For the past month (roughly) I’ve been dedicating my mornings to Bible study. I became very negligent about spending time in God’s Word over the past school year—and, really, over the past few years—so I have been doing my part to mend my relationship with Him and to immerse myself in His Word.
I’m pleased to report that, so far, I have largely stuck with it, only rarely missing a day’s reading. I started simply: reading through Proverbs. A very common Bible study tactic is to read one chapter of Proverbs a day; in thirty-one days, or one month, you’ll have read the entire book. I adapted that slightly, sometimes reading a couple of chapters a day. As June has only thirty days, and I started late, I managed to end the month with Proverbs 31.
After finishing Proverbs, I realized I needed to expand my reading further. To that end, here is my current reading schedule each morning:
- Three chapters of Psalms (with 150 chapters, it should take fifty days to get through Psalms, although Psalms 119 might be its own day)
- One chapter of Proverbs, corresponding with the date (for example, this morning I will read Proverbs 12)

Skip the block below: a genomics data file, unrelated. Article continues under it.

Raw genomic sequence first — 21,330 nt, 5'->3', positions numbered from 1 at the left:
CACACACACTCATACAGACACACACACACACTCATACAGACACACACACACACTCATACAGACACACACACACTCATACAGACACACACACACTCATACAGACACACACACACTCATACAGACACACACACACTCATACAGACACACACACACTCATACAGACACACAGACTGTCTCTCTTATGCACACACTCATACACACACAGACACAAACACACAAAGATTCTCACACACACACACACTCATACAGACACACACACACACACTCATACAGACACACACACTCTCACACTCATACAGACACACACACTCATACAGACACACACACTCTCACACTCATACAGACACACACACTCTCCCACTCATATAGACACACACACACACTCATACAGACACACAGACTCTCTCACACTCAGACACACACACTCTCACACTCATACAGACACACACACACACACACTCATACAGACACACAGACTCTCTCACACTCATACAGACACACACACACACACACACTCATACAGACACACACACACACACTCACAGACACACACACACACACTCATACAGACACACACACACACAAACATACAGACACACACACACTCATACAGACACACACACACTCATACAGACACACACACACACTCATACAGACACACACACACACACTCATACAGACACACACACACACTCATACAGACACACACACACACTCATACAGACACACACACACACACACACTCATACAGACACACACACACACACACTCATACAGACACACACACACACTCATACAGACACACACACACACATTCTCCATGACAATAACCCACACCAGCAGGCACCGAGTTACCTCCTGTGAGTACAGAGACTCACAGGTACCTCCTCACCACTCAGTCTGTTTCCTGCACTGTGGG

- One chapter of Isaiah, also corresponding with the date until I get to Isaiah 32 on 1 August 2022, at which point I’ll keep reading one chapter a day until I have completed the book (again, this morning I’ll read Isaiah 12)
- A New Testament passage from a little “read-the-New-Testament-in-one-year” Bible someone gave me years ago (today’s passage will be Romans 1:1-17)
- Some days, I do a reading from a little devotional, Our Daily Bread
In total, it takes me anywhere from forty-five minutes to an hour to complete this reading, as I try to read slowly and take notes in the margins (I also start readings with thorough prayer time with God, praying prayers of thanksgivings to Him; praying specific prayer requests; and praying for His Hand in my life and my budding relationship) and if I see connections to other Scriptures—which is happening more and more frequently lately—I will take time to note the parallels and tie them back.